If Atlantic City is a low-rent substitute for Vegas, then Wildwood is AC’s lower-rent, harder-drinking cousin. Clinging to a chunk of barrier island shoreline toward the bottom end of South Jersey, Wildwood’s a tough survivor, the kind of place that explodes with trolley-hopping tourists and classic rock cover bands in summer and seasonally nurses a ghost town hangover in winter. It is not a place that springs to mind when envisioning meccas of creative replenishment and spiritual renewal.

But to each his own. Philadelphia-based Strand of Oaks frontman Timothy Showalter loves Wildwood — especially in winter, when the shoobies (tourists) have gone home, the beaches are empty, and wind off the Atlantic feels like a razor slicing through your lungs.

By the end of 2017, after recording and touring behind “Hard Love,” the burly indie-rocker was burned out and depressed; normally a prolific songwriter, he had nothing to say, or at least nothing he could figure out how to express. Then My Morning Jacket guitarist Carl Broemel cast him a lifeline, essentially saying: If you want to make some music, I’m here. Showalter accepted, Broemel promptly booked studio time and recruited MMJ bandmates — drummer Patrick Hallahan, keyboardist Bo Koster and bassist Tom Blankenship — and longtime friend Jason Isbell also signaled his availability.

But Showalter had no songs. So he retreated to Wildwood for a few solitary weeks of contemplating and writing about hedonistic years on the road, family life, and new beginnings. The result was the soul-bracing “Eraserland,” recorded in Louisville, Kentucky, and released last month by Dead Oceans. You can almost hear the Atlantic pounding behind certain tracks.

The album is a 10-song journey from question to answer. Opening track “Weird Ways” confesses, “I don’t feel it anymore” — as in, Whither art thou, O muse? Broemel and the MMJ crew empathetically animate the stormy waters of Showalter’s songs, from the droney title track to the churning “Moon Landing” (with muscular guitar from Isbell) and sweet pop of “Ruby.” “Keys,” a love song to Showalter’s wife, sounds like War On Drugs meets “My Hometown”-era Springsteen as it expresses gratitude for a love that’s genuine while resizing dreams to manageable size for an uncertain future. Showalter sings with the tender hope of a man bruised by fear.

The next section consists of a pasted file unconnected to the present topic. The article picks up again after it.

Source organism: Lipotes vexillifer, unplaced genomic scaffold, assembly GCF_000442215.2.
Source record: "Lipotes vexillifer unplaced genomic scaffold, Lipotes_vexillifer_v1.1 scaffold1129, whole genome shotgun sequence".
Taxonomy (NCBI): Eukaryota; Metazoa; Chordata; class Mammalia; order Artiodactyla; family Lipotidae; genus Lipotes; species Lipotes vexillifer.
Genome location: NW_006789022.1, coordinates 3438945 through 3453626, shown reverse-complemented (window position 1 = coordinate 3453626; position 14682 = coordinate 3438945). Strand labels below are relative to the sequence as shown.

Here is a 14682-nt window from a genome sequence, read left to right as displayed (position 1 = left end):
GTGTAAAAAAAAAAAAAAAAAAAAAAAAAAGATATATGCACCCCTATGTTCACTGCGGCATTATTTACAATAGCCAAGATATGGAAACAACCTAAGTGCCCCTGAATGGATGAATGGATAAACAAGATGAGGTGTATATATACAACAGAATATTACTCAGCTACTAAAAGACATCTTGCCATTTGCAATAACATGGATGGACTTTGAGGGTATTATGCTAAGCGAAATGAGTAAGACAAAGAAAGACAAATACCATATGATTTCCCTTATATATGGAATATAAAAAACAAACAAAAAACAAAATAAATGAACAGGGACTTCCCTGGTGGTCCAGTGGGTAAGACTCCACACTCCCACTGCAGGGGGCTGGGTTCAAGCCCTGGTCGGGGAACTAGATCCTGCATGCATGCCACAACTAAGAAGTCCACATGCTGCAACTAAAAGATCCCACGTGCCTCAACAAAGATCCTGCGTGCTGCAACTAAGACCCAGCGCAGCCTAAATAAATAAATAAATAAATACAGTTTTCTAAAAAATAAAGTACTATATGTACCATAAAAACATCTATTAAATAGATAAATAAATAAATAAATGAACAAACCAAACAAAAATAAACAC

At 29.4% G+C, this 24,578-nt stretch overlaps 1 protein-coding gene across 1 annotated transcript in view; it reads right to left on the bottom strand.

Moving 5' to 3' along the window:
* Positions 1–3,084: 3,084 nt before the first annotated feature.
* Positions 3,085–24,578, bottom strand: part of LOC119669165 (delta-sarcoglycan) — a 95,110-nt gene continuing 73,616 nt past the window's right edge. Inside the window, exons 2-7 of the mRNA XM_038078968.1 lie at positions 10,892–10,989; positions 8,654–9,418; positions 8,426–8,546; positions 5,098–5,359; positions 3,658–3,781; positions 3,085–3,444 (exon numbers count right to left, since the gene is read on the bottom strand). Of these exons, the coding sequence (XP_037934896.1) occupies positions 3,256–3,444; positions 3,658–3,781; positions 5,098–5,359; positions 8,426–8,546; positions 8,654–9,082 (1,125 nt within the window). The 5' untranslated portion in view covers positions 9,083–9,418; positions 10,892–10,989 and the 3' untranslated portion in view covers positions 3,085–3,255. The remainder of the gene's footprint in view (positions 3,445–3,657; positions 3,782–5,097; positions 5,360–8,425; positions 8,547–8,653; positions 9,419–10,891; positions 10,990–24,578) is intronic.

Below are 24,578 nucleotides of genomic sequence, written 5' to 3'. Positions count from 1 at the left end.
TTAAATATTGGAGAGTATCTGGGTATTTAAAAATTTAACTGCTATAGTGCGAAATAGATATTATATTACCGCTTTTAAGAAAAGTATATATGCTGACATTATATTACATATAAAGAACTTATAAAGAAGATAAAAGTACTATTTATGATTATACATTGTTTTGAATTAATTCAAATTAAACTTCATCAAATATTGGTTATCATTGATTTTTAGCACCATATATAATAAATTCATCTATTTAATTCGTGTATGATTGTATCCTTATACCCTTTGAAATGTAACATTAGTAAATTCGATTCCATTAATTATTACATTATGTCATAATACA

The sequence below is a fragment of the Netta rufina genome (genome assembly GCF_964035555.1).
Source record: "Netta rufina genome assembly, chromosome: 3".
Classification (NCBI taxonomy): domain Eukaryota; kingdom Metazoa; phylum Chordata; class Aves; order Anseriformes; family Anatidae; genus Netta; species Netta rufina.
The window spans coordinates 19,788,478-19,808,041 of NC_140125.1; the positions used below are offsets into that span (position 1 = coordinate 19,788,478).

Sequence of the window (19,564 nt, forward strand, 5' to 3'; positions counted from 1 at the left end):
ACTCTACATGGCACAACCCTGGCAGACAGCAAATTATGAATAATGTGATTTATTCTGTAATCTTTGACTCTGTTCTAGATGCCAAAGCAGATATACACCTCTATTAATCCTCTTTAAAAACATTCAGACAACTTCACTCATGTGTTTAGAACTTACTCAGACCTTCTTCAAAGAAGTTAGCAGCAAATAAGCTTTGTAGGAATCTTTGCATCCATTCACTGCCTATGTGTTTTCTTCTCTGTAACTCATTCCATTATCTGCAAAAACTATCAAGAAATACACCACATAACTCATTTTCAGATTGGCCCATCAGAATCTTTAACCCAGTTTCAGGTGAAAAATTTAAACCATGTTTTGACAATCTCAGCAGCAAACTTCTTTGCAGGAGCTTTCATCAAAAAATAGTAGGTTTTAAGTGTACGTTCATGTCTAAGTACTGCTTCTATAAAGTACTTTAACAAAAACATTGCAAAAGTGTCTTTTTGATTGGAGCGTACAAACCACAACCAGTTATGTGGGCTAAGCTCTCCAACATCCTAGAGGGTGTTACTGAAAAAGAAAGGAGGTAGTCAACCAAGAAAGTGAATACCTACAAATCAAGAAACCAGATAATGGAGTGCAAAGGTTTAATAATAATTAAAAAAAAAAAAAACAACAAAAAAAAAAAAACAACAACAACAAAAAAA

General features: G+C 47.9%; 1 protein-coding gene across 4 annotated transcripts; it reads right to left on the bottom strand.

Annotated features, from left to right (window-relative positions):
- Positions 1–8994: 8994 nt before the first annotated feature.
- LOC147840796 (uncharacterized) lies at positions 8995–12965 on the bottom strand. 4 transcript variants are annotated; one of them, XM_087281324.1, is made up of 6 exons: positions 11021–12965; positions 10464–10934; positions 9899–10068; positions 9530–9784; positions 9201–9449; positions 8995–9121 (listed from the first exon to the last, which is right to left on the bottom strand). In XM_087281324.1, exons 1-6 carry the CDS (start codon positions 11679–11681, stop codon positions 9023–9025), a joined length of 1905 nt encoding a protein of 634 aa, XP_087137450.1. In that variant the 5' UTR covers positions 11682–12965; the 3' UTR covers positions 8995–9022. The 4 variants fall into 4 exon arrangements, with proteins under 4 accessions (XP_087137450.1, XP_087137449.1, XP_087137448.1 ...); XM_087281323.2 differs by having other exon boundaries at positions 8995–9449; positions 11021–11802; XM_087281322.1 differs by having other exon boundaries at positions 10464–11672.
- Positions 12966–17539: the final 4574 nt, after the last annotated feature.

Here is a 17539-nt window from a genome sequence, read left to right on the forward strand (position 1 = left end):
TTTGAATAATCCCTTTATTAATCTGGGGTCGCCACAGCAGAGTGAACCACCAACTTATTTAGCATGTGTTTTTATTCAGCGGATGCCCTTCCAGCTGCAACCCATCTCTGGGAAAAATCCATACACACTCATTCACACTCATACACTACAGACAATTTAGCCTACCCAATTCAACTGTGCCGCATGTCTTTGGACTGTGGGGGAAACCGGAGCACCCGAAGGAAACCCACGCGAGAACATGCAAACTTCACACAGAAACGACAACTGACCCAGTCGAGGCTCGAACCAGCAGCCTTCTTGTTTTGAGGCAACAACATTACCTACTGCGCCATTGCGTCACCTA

Dreamy closer “Forever Chords” responds to the despair of “Weird Ways” by acknowledging artists’ struggle to maintain equilibrium, and the truth that the only way past fear — of rejection, writer’s block, poor choices — is to work through it. Koster’s keyboard playing’s gorgeous, and Showalter has never sounded more vulnerable, vocally or lyrically:

“Are we looking for answers

Or just filling in the holes

The problem with living

Is one day you won’t

Major to minor

With a slow beating pulse…

If you believe you can be loved

You’ll outlive your past”

It’s an album that grows on you; one you can grow with over time. Wildwood in wintertime somehow seems more appealing. 

Strand of Oaks headlines Teragram Ballroom, 1234 W. 7th St., Downtown LA, 8 p.m. Monday, April 22; $20. Wild Pink opens. Info: (213) 689-9100. strandofoaks.net, teragramballroom.com